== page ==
Directed by Ari Aster
Starring Toni Collette, Milly Shapiro, Gabriel Byrne, Alex Wolff, Ann Dowd
Film Review by Hope Madden and George Wolf
Grief and guilt color every somber, shadowy frame of writer/director Ari Aster’s unbelievably assured feature film debut, Hereditary.
The Graham family is maybe less grief-stricken over the loss of Grandma than you might expect. Daughter Annie (Toni Collette) delivers a eulogy that admits her mother was difficult, secretive. Her oldest son Peter (Alex Wolff) seems nonplussed by it all. He’s probably stoned, though.
Supportive but exhausted husband Steve (Gabriel Byrne) is almost relieved, but the loss does bother the Graham's socially isolated younger daughter, Charlie (Millie Shapiro, in one of the more chilling performances this year).
With just a handful of mannerisms, one melodic clucking noise, and a few seemingly throwaway lines, Aster and his magnificent cast quickly establish what will become nuanced, layered human characters, all of them scarred and battered by family.
The eulogy caps a striking film opening, where serpentine camera movement intertwines the Graham family with the intricate miniatures Annie creates inside their grand, secluded house. What we see suggests a scaled-down world of its own, lifelike but lifeless.
Art and life imitate each other to macabre degrees while family members strain to behave in the manner that feels human, seems connected, or might be normal. What is said and what stays hidden, what’s festering in the attic and in the unspoken tensions within the family, it’s all part of a horrific atmosphere meticulously crafted to unnerve you.
If horror fare such as The VVitch or It Comes at Night is not your bag, then you probably don’t care for the slow, detailed burn that A24 studio regularly serves. For those that do, hooray! Here's another "adult" horror film, one that invests more in character development than in jump scares (though there are a few, including one so jarring it awakens the potential of the device).
Aster takes advantage of a remarkably committed cast to explore family dysfunction of the most insidious type. Whether his supernatural twisting and turning amount to metaphor or fact hardly matters with performances this unnerving and visual storytelling this hypnotic.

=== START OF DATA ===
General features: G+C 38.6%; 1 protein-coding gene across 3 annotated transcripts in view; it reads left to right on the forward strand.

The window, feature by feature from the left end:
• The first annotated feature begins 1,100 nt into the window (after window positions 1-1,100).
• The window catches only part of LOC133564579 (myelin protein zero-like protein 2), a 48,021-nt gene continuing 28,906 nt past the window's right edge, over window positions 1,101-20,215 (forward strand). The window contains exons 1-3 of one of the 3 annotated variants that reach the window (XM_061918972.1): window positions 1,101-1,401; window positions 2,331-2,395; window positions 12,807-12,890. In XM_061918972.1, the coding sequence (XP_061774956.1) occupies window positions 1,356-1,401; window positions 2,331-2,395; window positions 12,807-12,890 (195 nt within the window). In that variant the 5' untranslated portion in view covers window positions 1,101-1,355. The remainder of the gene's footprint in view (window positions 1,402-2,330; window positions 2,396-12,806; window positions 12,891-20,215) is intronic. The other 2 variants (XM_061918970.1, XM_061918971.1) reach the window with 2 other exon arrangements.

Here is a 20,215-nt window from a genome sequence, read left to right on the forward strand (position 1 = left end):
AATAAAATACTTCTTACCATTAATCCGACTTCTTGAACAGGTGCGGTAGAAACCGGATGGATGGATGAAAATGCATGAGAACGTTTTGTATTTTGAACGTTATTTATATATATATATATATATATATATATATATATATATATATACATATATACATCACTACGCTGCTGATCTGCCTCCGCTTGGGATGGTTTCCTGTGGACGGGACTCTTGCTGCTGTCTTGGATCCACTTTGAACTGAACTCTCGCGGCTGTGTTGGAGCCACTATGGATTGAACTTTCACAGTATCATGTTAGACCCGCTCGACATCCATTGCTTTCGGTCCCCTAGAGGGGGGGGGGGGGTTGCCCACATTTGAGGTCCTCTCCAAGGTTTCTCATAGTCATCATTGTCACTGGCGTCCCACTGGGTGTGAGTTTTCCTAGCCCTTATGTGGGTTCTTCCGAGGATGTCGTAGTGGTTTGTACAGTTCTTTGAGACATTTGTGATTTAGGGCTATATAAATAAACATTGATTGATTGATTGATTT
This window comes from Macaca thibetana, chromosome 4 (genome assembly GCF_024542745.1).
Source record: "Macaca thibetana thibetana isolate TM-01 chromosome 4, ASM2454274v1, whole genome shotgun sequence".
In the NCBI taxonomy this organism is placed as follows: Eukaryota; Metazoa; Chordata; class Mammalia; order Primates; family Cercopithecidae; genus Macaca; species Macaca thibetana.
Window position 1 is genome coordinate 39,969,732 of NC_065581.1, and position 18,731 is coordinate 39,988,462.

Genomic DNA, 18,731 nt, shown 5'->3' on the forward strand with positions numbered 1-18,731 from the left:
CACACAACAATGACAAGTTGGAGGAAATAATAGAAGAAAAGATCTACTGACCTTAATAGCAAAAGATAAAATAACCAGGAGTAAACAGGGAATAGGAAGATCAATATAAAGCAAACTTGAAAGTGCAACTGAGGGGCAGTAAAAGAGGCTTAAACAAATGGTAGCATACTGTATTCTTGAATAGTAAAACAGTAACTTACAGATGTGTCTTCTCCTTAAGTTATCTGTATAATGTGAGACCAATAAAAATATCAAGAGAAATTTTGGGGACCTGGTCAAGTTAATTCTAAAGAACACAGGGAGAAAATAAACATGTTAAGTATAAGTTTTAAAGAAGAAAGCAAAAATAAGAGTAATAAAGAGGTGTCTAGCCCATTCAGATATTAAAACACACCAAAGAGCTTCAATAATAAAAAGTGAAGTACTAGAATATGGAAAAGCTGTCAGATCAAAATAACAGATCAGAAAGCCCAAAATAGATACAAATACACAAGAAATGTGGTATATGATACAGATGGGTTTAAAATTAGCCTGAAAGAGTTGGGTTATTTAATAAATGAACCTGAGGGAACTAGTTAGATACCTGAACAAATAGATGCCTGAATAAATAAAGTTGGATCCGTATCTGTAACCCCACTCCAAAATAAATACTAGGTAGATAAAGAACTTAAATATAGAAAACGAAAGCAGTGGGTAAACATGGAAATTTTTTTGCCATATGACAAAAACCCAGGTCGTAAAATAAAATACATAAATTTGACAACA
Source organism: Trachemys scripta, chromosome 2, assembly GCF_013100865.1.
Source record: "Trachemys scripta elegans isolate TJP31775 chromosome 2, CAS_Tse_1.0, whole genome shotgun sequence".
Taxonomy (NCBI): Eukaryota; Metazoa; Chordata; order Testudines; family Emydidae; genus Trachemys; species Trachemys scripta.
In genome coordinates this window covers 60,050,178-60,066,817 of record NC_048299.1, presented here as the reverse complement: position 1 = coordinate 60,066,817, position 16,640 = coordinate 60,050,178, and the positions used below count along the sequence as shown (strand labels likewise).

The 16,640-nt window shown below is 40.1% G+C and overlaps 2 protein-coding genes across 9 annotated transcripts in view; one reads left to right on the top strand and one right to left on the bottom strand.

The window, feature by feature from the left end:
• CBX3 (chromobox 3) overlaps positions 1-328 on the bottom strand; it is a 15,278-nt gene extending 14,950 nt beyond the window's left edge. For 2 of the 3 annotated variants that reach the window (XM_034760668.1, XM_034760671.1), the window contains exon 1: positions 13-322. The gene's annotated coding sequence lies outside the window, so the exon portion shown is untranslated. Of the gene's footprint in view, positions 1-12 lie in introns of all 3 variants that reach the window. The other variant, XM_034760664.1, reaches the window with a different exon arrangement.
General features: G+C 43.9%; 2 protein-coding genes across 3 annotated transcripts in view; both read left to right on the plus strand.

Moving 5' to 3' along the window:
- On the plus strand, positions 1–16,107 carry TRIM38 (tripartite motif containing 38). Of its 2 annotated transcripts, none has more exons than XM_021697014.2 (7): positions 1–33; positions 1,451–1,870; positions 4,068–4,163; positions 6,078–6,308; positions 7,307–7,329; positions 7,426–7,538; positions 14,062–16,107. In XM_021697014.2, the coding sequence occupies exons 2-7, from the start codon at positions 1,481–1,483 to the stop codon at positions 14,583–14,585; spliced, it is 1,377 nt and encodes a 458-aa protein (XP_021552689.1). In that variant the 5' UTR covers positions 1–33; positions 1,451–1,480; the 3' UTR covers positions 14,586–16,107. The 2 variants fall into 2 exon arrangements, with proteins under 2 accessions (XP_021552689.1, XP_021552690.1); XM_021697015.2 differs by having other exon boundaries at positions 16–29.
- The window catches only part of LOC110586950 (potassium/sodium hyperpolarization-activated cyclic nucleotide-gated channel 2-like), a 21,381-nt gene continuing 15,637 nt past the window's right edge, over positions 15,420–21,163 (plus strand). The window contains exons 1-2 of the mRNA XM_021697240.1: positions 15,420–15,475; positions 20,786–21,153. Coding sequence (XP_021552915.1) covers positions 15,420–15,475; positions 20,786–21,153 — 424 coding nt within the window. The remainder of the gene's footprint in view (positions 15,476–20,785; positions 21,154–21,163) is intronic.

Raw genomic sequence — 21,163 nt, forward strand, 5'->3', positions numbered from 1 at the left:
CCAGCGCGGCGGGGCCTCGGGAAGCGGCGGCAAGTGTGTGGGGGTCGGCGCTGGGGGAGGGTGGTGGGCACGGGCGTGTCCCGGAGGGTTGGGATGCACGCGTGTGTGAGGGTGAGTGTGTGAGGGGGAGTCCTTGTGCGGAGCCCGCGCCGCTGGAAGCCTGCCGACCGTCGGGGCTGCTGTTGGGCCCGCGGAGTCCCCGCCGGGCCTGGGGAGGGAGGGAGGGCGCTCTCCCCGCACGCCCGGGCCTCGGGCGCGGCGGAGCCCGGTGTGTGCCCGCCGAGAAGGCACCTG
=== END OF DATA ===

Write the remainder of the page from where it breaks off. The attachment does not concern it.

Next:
Applause to cinematographer Pawel Pogorzelski for turning this intricately designed home into a foreboding character all its own. Like Rosemary’s Baby, The Shining, The Haunting, The Others and any number of brilliant genre hauntings, Hereditary uses its surroundings to create a space where the most mundane moments take on a diabolical chill.
The family dynamic at work here is gut-punch authentic. Collette anchors the film with a performance full of grief, insecurity, bitterness and terror. It’s another in a string of award-worthy turns, and the support she gets from the ensemble, including a game Ann Dowd, elevates the tension in every intricately detailed frame.
You will have been quietly unnerved, startled from your seat, and then unsettled by the time the supernatural elements overtake the story. The peppering of hardline genre tropes in act 3 may feel like a cop out, but Aster's interplay with the differing family members is too careful for such an easy summation.
The web of mental states, understandable suspicions and direct bloodlines layer the brutally effective fable, and Aster wields these weapons with stealthy precision. His work here is so smartly embedded that Hereditary continually tempts potential non-believers to dismiss where it leads as something you've seen before.
Don't. You haven't.
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